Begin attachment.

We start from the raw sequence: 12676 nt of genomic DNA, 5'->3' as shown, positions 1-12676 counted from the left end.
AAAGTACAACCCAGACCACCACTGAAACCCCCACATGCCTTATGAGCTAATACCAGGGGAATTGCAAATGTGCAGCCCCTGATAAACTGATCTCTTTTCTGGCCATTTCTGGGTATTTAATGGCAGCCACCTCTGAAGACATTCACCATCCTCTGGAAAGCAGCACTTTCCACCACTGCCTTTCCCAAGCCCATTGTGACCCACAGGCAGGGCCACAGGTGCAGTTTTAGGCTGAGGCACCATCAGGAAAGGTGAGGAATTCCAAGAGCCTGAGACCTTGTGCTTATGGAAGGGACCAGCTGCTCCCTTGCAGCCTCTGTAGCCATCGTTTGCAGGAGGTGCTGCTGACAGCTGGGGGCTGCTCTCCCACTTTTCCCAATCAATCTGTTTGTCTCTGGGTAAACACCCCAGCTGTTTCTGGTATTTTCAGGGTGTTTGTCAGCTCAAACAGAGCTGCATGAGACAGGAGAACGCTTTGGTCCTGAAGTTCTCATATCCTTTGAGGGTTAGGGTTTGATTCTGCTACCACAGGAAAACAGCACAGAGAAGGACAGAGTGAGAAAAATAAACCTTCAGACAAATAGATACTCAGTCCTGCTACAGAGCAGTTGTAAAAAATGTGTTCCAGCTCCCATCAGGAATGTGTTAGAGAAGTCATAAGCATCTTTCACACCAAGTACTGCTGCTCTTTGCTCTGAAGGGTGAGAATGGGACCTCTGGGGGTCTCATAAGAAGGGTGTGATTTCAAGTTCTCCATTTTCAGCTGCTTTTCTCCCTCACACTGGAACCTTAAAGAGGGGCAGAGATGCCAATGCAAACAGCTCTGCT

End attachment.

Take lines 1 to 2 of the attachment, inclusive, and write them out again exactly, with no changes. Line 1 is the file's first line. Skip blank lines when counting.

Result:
We start from the raw sequence: 12676 nt of genomic DNA, 5'->3' as shown, positions 1-12676 counted from the left end.
AAAGTACAACCCAGACCACCACTGAAACCCCCACATGCCTTATGAGCTAATACCAGGGGAATTGCAAATGTGCAGCCCCTGATAAACTGATCTCTTTTCTGGCCATTTCTGGGTATTTAATGGCAGCCACCTCTGAAGACATTCACCATCCTCTGGAAAGCAGCACTTTCCACCACTGCCTTTCCCAAGCCCATTGTGACCCACAGGCAGGGCCACAGGTGCAGTTTTAGGCTGAGGCACCATCAGGAAAGGTGAGGAATTCCAAGAGCCTGAGACCTTGTGCTTATGGAAGGGACCAGCTGCTCCCTTGCAGCCTCTGTAGCCATCGTTTGCAGGAGGTGCTGCTGACAGCTGGGGGCTGCTCTCCCACTTTTCCCAATCAATCTGTTTGTCTCTGGGTAAACACCCCAGCTGTTTCTGGTATTTTCAGGGTGTTTGTCAGCTCAAACAGAGCTGCATGAGACAGGAGAACGCTTTGGTCCTGAAGTTCTCATATCCTTTGAGGGTTAGGGTTTGATTCTGCTACCACAGGAAAACAGCACAGAGAAGGACAGAGTGAGAAAAATAAACCTTCAGACAAATAGATACTCAGTCCTGCTACAGAGCAGTTGTAAAAAATGTGTTCCAGCTCCCATCAGGAATGTGTTAGAGAAGTCATAAGCATCTTTCACACCAAGTACTGCTGCTCTTTGCTCTGAAGGGTGAGAATGGGACCTCTGGGGGTCTCATAAGAAGGGTGTGATTTCAAGTTCTCCATTTTCAGCTGCTTTTCTCCCTCACACTGGAACCTTAAAGAGGGGCAGAGATGCCAATGCAAACAGCTCTGCT